Prevalence of Hepatitis B and C Infections and HCV Genotypes Among Haemophilia Patients in Ahvaz, Southwest Iran

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Group: 2012
Subgroup: Volume 14, Issue 8, Aug
Date: August 2012
Type: Original Article
Start Page: 470
End Page: 474

Authors:

  • Mohammad Ali Assarehzadegan
  • Department of Immunology,Faculty of Medicine,Ahvaz Jundishapur University of Medical Sciences, Ahvaz, IR Iran
  • Mehri Ghafourian Boroujerdnia
  • Department of Immunology,Faculty of Medicine,Thalassemia & Hemoglobinopathy Research Center,Ahvaz Jundishapur University of Medical Sciences, Ahvaz, IR Iran
  • Khodamorad Zandian
  • Thalassemia & Hemoglobinopathy Research Center,Shafa Hospital,Ahvaz Jundishapur University of Medical Sciences Ahvaz,Ahvaz, IR Iran,

      Correspondence:

      Affiliation: Department of Immunology,Faculty of Medicine,Thalassemia & Hemoglobinopathy Research Center,Ahvaz Jundishapur University of Medical Sciences
      City, Province: Ahvaz,
      Country: IR Iran
      Tel: +98-6113738225
      Fax: +98-6113332036
      E-mail: mehri_ghafourian@yahoo.com

Abstract:


Background: Transfusion-transmitted hepatitis is the most important cause of transmitted infections by the parenteral route in patients with haemophilia.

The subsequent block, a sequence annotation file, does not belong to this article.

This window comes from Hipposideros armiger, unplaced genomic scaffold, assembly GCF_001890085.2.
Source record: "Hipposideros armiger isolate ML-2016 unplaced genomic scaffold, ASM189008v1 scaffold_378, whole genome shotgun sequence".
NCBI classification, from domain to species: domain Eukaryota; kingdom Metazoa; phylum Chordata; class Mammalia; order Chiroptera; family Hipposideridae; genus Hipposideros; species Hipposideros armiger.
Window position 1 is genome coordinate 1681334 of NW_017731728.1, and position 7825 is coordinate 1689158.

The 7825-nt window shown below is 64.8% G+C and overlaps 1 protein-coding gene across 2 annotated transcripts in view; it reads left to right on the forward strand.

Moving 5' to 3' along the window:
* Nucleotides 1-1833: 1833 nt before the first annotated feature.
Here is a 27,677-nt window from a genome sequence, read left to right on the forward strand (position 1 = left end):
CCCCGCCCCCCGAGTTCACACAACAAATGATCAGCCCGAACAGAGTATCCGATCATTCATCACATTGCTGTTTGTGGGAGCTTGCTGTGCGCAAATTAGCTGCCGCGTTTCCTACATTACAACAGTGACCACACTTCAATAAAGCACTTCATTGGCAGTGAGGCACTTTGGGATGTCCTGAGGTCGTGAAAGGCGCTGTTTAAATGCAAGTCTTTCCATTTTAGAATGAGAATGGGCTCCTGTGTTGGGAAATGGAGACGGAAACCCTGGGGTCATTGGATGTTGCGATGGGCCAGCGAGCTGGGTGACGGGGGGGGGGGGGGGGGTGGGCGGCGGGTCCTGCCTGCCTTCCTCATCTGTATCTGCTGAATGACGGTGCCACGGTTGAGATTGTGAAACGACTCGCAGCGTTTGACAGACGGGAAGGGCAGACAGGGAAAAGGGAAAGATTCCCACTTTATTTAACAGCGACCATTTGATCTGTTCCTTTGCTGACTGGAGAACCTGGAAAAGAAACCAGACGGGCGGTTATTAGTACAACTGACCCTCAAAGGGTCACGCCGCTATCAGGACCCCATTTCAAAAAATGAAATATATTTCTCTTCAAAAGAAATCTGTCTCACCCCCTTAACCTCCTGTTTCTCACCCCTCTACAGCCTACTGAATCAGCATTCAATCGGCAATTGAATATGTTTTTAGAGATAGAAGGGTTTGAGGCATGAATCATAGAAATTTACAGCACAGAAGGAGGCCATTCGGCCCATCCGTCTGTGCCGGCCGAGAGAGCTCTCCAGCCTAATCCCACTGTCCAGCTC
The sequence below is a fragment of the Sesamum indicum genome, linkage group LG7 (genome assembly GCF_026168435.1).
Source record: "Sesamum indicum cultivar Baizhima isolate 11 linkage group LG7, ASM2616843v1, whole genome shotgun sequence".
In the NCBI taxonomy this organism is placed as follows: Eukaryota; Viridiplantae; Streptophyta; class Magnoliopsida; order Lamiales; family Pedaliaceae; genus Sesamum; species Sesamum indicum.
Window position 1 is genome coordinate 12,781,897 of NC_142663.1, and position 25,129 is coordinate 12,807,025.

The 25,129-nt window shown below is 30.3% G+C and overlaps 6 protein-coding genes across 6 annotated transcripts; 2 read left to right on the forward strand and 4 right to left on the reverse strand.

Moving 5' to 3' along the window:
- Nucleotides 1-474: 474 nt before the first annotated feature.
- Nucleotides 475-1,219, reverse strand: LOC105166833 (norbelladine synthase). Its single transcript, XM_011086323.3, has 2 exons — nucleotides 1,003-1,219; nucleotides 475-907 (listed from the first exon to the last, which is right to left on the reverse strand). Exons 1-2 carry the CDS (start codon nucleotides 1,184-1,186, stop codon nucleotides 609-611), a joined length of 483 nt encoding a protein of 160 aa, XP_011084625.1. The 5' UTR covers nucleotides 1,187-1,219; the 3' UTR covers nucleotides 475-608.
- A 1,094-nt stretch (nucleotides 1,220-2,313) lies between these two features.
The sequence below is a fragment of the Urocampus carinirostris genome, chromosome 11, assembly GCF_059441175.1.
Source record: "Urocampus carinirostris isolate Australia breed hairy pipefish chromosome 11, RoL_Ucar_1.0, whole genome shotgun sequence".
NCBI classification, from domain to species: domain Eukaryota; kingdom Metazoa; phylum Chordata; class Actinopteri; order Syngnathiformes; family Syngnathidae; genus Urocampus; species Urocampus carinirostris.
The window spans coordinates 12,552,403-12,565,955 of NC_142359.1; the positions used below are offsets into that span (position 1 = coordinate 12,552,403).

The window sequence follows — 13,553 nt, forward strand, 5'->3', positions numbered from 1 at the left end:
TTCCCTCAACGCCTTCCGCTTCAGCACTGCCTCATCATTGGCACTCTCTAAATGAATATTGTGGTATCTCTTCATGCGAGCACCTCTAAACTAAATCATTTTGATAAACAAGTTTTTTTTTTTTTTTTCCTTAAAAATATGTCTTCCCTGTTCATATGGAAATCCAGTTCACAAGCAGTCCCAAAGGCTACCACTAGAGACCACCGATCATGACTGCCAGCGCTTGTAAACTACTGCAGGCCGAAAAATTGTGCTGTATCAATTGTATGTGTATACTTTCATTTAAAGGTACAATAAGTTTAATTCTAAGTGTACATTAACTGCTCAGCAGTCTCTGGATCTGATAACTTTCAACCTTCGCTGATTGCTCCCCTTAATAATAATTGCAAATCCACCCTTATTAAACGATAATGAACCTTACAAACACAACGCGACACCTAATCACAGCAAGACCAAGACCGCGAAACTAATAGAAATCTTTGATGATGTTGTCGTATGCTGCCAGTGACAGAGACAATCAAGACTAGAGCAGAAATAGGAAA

Objectives:
This study was performed to determine the prevalence of HBV, HCV, and different genotypes of HCV among haemophilia patients in Ahvaz city, southwest Iran.
Patients and Methods
: A cross-sectional study was conducted on 87 haemophilia patients referred to the Hemoglobinopathy and Thalassemia research centre during February 2008 to March 2009. Patients, sera were tested for HBsAg and anti-HCV using ELISA and confirmed by PCR (HBV) and RT-PCR (HCV). HCV genotypes were determined with HCV genotype specific primers using HCV genotyping kit.
Results
: The overall prevalence rate of HBsAg and anti-HCV were 1.1% (95% CI: 0-3.39) and 54% (95% CI: 43.5-64.4), respectively. Forty two of the anti-HCV patients (89.3%) were also HCV RNA positive. The prevalence of anti-HCV seropositivity was significantly higher (P = 0.0008) among patients who had started to receive transfusions before implementation of blood donor screening. Moreover, the number of transfusion were significantly associated with anti-HCV and HCV RNA positivity (P = 0.0041 and P = 0.023, respectively). The predominant HCV genotype among haemophilia patients in our region was 1a (26/42, 61.9%), although genotypes 1b and 3a were found in 26.1% (11/42) and 11.9% (5/42) of the patients, respectively.